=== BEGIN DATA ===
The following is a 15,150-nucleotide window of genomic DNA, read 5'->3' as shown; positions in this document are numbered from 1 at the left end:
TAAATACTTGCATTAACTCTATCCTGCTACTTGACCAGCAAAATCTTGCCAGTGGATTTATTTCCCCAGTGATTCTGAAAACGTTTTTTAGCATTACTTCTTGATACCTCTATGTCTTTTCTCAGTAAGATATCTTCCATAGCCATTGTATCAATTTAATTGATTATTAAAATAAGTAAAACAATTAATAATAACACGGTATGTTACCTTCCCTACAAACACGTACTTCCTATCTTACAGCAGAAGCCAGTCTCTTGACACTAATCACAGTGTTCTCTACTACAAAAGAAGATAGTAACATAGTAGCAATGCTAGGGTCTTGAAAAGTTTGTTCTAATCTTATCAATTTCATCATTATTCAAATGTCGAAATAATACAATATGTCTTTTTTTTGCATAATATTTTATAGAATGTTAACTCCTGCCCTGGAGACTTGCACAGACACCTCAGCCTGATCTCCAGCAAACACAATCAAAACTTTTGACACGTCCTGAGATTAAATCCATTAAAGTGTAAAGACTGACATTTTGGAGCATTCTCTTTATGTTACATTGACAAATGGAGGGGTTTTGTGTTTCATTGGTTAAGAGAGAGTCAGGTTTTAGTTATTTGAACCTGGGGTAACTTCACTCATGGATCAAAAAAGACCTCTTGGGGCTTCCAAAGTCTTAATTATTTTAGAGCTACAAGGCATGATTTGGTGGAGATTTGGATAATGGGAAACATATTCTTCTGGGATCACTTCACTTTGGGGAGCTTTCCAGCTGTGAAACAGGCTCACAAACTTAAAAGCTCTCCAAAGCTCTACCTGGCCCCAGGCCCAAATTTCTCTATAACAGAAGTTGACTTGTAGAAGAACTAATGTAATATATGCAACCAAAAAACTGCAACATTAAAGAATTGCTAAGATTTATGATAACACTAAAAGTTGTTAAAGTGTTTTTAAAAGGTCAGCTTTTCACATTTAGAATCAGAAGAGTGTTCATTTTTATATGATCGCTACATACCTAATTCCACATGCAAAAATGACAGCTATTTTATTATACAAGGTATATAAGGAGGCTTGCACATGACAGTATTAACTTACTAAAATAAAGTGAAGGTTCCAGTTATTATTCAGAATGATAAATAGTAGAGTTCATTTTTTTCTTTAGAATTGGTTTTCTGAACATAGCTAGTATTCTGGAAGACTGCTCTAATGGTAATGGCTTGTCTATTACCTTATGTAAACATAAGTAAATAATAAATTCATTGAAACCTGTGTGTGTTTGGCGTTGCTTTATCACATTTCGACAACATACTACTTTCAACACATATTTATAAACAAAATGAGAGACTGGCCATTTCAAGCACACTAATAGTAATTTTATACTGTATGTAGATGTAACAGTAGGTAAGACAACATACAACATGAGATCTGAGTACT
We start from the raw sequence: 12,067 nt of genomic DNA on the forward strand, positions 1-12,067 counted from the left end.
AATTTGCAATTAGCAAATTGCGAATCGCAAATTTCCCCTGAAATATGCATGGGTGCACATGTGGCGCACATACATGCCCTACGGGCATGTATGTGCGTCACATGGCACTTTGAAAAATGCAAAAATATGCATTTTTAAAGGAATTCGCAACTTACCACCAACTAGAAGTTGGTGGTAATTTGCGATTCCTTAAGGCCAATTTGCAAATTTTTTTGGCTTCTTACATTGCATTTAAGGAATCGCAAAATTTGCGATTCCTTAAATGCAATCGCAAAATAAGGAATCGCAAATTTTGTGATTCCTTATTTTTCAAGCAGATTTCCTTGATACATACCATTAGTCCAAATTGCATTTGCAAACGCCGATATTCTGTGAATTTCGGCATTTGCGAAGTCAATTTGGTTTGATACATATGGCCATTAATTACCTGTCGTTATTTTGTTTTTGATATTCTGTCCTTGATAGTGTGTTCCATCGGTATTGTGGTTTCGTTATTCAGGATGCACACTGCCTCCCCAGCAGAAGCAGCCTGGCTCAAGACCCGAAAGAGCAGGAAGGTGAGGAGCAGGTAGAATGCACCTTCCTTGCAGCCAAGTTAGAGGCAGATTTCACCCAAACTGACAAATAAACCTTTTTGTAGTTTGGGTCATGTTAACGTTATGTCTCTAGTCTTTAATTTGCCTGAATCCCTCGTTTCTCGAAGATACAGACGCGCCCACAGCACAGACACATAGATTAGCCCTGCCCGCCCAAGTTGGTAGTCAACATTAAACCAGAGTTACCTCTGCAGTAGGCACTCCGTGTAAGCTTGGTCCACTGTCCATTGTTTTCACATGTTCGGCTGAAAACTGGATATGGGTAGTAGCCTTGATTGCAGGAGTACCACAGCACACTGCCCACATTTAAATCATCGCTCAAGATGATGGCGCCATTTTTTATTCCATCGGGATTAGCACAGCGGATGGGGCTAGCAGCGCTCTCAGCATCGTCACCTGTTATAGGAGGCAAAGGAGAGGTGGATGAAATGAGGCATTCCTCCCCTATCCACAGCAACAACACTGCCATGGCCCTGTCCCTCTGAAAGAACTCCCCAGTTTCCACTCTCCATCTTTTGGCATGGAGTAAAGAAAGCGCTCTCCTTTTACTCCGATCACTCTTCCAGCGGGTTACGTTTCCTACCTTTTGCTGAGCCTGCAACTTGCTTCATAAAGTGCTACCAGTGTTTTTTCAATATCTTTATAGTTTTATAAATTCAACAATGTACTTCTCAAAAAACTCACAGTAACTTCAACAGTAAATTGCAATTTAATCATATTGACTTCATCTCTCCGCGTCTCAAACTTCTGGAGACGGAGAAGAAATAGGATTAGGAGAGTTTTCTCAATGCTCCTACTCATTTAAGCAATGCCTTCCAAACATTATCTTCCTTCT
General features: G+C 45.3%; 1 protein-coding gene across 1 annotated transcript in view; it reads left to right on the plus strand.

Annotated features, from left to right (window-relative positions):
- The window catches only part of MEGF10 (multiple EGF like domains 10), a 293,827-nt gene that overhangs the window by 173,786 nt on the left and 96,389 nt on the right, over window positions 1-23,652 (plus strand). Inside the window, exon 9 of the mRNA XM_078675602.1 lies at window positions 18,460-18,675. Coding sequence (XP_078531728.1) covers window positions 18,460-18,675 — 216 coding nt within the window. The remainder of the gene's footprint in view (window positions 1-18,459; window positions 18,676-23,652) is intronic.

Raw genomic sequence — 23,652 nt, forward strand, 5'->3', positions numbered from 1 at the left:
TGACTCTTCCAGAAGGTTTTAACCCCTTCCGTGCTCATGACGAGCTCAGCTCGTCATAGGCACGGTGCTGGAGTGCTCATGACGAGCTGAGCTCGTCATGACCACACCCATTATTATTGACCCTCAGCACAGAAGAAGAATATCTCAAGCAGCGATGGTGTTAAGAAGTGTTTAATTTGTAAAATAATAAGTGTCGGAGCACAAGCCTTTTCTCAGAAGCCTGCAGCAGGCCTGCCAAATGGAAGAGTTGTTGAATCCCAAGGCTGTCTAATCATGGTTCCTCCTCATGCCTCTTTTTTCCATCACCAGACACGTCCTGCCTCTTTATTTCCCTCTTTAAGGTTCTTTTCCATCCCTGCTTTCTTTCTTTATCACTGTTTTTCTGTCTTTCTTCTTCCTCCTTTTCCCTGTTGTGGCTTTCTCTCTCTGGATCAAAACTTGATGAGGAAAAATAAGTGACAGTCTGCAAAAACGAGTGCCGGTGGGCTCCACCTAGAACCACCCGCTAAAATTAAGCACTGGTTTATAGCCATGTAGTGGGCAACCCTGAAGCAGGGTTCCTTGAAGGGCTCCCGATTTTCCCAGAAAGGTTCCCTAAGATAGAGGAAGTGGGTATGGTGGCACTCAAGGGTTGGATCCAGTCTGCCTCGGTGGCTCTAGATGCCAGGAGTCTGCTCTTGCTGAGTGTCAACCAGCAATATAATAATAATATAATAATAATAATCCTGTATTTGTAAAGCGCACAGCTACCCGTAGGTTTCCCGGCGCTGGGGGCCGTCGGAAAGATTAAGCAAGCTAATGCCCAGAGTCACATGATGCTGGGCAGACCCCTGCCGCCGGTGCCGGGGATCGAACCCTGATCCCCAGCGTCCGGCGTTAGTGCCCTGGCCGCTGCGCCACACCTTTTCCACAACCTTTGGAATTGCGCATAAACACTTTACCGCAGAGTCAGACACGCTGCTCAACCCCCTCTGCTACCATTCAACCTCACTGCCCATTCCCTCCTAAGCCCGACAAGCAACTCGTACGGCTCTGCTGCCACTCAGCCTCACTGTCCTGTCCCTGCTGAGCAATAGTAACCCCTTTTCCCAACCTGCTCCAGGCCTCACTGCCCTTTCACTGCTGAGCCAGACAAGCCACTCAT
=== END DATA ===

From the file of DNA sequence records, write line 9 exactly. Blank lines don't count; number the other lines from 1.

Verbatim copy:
TGACTCTTCCAGAAGGTTTTAACCCCTTCCGTGCTCATGACGAGCTCAGCTCGTCATAGGCACGGTGCTGGAGTGCTCATGACGAGCTGAGCTCGTCATGACCACACCCATTATTATTGACCCTCAGCACAGAAGAAGAATATCTCAAGCAGCGATGGTGTTAAGAAGTGTTTAATTTGTAAAATAATAAGTGTCGGAGCACAAGCCTTTTCTCAGAAGCCTGCAGCAGGCCTGCCAAATGGAAGAGTTGTTGAATCCCAAGGCTGTCTAATCATGGTTCCTCCTCATGCCTCTTTTTTCCATCACCAGACACGTCCTGCCTCTTTATTTCCCTCTTTAAGGTTCTTTTCCATCCCTGCTTTCTTTCTTTATCACTGTTTTTCTGTCTTTCTTCTTCCTCCTTTTCCCTGTTGTGGCTTTCTCTCTCTGGATCAAAACTTGATGAGGAAAAATAAGTGACAGTCTGCAAAAACGAGTGCCGGTGGGCTCCACCTAGAACCACCCGCTAAAATTAAGCACTGGTTTATAGCCATGTAGTGGGCAACCCTGAAGCAGGGTTCCTTGAAGGGCTCCCGATTTTCCCAGAAAGGTTCCCTAAGATAGAGGAAGTGGGTATGGTGGCACTCAAGGGTTGGATCCAGTCTGCCTCGGTGGCTCTAGATGCCAGGAGTCTGCTCTTGCTGAGTGTCAACCAGCAATATAATAATAATATAATAATAATAATCCTGTATTTGTAAAGCGCACAGCTACCCGTAGGTTTCCCGGCGCTGGGGGCCGTCGGAAAGATTAAGCAAGCTAATGCCCAGAGTCACATGATGCTGGGCAGACCCCTGCCGCCGGTGCCGGGGATCGAACCCTGATCCCCAGCGTCCGGCGTTAGTGCCCTGGCCGCTGCGCCACACCTTTTCCACAACCTTTGGAATTGCGCATAAACACTTTACCGCAGAGTCAGACACGCTGCTCAACCCCCTCTGCTACCATTCAACCTCACTGCCCATTCCCTCCTAAGCCCGACAAGCAACTCGTACGGCTCTGCTGCCACTCAGCCTCACTGTCCTGTCCCTGCTGAGCAATAGTAACCCCTTTTCCCAACCTGCTCCAGGCCTCACTGCCCTTTCACTGCTGAGCCAGACAAGCCACTCAT